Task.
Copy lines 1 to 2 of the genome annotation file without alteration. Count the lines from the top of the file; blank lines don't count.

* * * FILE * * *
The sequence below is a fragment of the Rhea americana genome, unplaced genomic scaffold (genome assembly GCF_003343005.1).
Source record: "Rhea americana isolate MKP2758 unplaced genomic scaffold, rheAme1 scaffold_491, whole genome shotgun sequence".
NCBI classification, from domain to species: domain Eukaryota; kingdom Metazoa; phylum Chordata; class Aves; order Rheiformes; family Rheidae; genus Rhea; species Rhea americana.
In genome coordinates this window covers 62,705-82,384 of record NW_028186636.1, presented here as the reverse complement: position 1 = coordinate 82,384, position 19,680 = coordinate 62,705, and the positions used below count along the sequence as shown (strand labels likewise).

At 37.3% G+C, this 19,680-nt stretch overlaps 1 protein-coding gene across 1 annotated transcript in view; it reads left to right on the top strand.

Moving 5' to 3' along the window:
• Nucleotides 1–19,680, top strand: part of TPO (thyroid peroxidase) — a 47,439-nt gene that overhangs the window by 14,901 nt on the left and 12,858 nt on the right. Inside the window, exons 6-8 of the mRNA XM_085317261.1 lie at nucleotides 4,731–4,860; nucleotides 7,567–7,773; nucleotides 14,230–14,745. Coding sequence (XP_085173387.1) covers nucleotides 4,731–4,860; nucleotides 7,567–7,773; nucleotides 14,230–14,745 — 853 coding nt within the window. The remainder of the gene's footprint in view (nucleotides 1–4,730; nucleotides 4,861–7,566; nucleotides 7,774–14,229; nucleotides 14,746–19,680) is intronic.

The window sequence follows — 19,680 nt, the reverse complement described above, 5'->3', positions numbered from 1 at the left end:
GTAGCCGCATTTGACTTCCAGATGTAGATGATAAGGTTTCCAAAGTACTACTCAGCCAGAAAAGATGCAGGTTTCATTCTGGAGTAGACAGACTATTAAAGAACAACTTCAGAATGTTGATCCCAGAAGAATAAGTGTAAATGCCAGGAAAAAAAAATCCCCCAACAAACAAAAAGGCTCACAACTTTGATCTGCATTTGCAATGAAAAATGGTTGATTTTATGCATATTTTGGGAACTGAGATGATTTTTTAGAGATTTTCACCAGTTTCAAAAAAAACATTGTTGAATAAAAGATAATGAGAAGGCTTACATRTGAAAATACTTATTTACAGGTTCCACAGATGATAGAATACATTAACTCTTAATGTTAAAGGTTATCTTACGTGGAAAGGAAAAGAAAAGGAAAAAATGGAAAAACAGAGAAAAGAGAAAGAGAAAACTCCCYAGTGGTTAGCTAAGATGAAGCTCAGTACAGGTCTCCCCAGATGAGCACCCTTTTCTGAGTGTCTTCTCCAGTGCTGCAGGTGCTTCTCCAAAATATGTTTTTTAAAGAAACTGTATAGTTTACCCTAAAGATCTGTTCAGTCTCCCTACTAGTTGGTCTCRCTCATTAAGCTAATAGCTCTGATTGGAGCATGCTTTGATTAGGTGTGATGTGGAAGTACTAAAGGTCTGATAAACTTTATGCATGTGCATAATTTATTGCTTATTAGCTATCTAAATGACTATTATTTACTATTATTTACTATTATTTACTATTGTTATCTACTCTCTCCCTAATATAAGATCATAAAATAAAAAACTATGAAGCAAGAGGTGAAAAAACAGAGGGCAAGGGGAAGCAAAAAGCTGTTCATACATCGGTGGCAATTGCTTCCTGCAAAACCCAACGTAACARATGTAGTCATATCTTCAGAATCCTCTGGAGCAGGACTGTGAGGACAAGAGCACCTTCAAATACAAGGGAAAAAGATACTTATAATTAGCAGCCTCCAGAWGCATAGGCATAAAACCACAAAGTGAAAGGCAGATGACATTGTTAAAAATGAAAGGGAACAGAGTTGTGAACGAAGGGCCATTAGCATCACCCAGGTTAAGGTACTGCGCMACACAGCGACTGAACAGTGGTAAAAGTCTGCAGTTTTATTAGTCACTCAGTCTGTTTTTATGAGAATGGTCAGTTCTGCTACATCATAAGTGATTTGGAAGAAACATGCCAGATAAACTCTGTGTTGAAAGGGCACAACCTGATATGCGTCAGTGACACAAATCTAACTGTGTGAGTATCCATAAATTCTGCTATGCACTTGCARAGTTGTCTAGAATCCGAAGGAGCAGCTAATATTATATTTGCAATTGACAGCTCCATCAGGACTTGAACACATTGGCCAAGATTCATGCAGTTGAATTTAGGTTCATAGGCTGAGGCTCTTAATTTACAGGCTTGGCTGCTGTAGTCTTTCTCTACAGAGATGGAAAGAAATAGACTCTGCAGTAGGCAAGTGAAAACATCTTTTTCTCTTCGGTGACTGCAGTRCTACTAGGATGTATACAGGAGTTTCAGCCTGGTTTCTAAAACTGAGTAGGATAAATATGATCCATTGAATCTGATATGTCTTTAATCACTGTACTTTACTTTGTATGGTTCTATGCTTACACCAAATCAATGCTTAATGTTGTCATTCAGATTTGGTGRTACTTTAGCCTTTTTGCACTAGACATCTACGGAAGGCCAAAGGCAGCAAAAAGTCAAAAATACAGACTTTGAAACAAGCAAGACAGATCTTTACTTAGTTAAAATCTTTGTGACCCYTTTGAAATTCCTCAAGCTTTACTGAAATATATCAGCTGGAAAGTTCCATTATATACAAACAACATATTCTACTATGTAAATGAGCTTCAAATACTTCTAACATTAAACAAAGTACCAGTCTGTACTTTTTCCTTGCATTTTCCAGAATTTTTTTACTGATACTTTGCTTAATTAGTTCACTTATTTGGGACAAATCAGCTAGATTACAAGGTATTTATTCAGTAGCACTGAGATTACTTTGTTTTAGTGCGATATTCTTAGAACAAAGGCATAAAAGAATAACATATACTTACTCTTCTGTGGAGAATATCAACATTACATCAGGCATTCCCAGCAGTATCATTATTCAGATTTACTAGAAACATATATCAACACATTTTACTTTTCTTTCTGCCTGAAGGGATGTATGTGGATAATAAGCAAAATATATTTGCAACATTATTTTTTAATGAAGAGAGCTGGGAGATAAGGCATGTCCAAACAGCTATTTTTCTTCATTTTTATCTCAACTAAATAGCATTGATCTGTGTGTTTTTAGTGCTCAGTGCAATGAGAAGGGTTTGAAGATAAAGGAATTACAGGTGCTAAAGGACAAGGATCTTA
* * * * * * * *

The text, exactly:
The sequence below is a fragment of the Rhea americana genome, unplaced genomic scaffold (genome assembly GCF_003343005.1).
Source record: "Rhea americana isolate MKP2758 unplaced genomic scaffold, rheAme1 scaffold_491, whole genome shotgun sequence".